M Nadeem Bhatti
DEMOCRATIC Party is one of the two major political parties in the United States, along with its main historic rival, the Republican Party. Uncovering its heritage back to Thomas Jefferson and James Madison’s Democratic-Republican Party, the modern-day Democratic Party was founded around 1828 by supporters of Andrew Jackson, making it one of the world’s oldest active political parties. The vision of the Party is to create a society in which an informed and active citizenry is sovereign and makes policy decisions based on will of majority. Moreover, they believe in building democracy through activism, education and collaboration as their mission. As the motto of the Party, officials say “Our party is strong as it is built on advancing our democratic platform and forging positive solutions that include everyone. As Democrats, we feel that every person in this nation should be treated with dignity and respect. We believe health care is a right for all and that we should be rewarding the hard work of middle-class families. We believe that our schools and streets should be free from gun violence and that a woman’s decision about her own body is hers to make.”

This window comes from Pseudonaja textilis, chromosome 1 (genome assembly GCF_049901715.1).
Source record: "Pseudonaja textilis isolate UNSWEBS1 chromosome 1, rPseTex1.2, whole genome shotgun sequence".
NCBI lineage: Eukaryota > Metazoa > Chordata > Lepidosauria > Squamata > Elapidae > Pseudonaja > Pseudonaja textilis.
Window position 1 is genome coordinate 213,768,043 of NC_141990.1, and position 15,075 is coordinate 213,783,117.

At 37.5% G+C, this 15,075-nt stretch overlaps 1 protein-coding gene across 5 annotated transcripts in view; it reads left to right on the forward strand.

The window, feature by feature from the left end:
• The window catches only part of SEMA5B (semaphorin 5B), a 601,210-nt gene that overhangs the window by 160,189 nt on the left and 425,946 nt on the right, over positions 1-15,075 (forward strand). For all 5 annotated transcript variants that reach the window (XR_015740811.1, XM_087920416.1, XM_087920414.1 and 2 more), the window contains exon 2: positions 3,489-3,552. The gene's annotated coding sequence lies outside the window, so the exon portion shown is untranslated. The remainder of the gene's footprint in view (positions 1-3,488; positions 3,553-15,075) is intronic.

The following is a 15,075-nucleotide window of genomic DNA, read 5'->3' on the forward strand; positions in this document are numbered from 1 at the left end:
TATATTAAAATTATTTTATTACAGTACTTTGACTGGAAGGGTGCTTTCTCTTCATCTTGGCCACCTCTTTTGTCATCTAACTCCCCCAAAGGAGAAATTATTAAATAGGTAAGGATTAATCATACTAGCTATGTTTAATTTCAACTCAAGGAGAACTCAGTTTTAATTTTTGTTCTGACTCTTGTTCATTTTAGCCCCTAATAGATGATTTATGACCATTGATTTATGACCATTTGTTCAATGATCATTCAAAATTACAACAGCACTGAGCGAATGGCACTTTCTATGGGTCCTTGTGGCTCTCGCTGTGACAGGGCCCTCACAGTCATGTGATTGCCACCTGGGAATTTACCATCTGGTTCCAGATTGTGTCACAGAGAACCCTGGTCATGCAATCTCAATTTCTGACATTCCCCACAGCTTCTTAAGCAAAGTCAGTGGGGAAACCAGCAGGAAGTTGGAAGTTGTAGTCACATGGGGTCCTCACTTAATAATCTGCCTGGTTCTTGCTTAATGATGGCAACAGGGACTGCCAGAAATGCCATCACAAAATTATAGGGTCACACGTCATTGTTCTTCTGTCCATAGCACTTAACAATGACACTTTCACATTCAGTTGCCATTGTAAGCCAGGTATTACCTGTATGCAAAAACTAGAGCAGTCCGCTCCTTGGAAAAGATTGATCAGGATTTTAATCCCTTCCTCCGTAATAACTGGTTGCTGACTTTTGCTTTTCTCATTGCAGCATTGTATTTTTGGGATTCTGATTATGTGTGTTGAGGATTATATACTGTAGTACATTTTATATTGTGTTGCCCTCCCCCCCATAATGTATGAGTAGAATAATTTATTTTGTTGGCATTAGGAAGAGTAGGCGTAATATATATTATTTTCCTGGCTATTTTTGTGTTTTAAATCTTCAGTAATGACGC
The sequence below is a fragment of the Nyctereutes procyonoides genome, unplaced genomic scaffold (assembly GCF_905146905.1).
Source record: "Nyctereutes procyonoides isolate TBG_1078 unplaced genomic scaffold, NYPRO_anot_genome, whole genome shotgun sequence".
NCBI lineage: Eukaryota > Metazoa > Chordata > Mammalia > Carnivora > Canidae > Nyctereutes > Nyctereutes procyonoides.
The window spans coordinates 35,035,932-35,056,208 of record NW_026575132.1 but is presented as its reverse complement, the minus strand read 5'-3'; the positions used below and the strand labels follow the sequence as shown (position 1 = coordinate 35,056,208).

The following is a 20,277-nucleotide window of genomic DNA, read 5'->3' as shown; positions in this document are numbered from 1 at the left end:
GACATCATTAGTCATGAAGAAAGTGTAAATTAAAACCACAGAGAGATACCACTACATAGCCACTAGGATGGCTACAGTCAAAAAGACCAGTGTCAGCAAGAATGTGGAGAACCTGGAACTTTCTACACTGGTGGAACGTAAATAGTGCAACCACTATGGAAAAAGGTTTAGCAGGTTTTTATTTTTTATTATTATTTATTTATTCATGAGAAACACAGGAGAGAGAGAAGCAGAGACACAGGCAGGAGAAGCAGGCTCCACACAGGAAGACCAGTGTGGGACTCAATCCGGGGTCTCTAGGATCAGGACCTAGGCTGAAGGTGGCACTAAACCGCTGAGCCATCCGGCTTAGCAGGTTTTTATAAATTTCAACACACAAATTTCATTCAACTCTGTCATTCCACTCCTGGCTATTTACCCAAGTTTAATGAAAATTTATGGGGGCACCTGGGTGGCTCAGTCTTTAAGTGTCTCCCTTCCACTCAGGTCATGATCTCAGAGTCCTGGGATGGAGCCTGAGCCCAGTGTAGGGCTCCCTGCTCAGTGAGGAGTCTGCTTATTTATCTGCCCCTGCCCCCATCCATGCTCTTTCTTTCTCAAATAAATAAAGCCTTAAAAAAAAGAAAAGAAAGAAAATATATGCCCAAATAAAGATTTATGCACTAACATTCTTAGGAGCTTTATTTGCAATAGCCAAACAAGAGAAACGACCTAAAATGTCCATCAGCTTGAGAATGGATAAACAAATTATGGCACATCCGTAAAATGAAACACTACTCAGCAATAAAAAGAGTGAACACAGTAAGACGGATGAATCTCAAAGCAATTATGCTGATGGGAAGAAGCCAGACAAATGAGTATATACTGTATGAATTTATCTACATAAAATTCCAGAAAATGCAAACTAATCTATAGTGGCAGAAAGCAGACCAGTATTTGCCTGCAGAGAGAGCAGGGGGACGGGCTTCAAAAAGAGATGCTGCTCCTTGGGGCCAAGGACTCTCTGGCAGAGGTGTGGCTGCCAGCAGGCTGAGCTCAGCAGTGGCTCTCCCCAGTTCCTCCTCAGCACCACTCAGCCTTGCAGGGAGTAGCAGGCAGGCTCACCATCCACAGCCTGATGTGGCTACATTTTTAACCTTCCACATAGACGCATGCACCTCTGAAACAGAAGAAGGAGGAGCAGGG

Recently, the elections were held for the presidential seat and Mr. Joe Biden defeated the incumbent President Donald Trump after a tough competition. He secured a total of 290 votes against his rival’s 232. Having defeated incumbent Trump in the 2020 United States presidential election, he will be inaugurated as the 46th president on January 20, 2021. He would be the oldest president in the history of the US at his inauguration aged at 78. Mr. Biden was born in Scranton, Pennsylvania in 1942 and moved to Delaware as a child. Being a politician, he has maintained close political ties to both states. Served in public life for around a half-century, he is highlighting his government experience, seeking to cast himself as a steady and seasoned hand in a dangerous and uncertain world. Considering Obama as his idol and emphasizing on to follow his legacy, he served as vice President in the Obama Administration during the passage of the Affordable Care Act, and health-care remained a top priority for him. As the coronavirus crisis has unfolded, he is looking for ways to help voters picture him as commander in chief, formulating recommendations rooted in advice from health-care and economics experts. In a television ad, he expressed that health care is personal to him. As it’s an issue he often discusses in the context of his family’s tragedies; lost his first wife (in 1972) and an infant daughter (in 2015) in a car accident & his son Beau Biden died of brain cancer. He is also looking forward to uniting the nation in difficult times.